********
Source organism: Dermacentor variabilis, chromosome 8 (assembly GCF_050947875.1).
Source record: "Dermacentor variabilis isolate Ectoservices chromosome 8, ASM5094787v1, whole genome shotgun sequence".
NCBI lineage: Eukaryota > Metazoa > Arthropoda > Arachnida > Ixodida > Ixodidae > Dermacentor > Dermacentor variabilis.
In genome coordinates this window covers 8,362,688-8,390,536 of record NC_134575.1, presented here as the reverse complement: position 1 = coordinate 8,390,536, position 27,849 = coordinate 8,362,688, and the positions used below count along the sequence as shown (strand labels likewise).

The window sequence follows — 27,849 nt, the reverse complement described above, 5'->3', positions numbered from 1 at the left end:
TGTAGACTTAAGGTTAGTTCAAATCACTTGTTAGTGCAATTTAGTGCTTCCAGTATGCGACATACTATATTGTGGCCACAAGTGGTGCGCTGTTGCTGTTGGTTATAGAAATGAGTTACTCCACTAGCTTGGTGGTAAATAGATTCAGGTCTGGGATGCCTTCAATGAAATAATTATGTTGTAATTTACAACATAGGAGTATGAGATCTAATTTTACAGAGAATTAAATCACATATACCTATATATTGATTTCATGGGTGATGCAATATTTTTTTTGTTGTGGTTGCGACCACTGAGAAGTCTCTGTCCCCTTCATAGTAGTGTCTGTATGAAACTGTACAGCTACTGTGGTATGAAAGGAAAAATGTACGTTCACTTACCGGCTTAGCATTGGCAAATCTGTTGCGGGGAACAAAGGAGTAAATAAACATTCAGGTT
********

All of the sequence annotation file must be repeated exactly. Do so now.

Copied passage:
Source organism: Dermacentor variabilis, chromosome 8 (assembly GCF_050947875.1).
Source record: "Dermacentor variabilis isolate Ectoservices chromosome 8, ASM5094787v1, whole genome shotgun sequence".
NCBI lineage: Eukaryota > Metazoa > Arthropoda > Arachnida > Ixodida > Ixodidae > Dermacentor > Dermacentor variabilis.
In genome coordinates this window covers 8,362,688-8,390,536 of record NC_134575.1, presented here as the reverse complement: position 1 = coordinate 8,390,536, position 27,849 = coordinate 8,362,688, and the positions used below count along the sequence as shown (strand labels likewise).

The window sequence follows — 27,849 nt, the reverse complement described above, 5'->3', positions numbered from 1 at the left end:
TGTAGACTTAAGGTTAGTTCAAATCACTTGTTAGTGCAATTTAGTGCTTCCAGTATGCGACATACTATATTGTGGCCACAAGTGGTGCGCTGTTGCTGTTGGTTATAGAAATGAGTTACTCCACTAGCTTGGTGGTAAATAGATTCAGGTCTGGGATGCCTTCAATGAAATAATTATGTTGTAATTTACAACATAGGAGTATGAGATCTAATTTTACAGAGAATTAAATCACATATACCTATATATTGATTTCATGGGTGATGCAATATTTTTTTTGTTGTGGTTGCGACCACTGAGAAGTCTCTGTCCCCTTCATAGTAGTGTCTGTATGAAACTGTACAGCTACTGTGGTATGAAAGGAAAAATGTACGTTCACTTACCGGCTTAGCATTGGCAAATCTGTTGCGGGGAACAAAGGAGTAAATAAACATTCAGGTT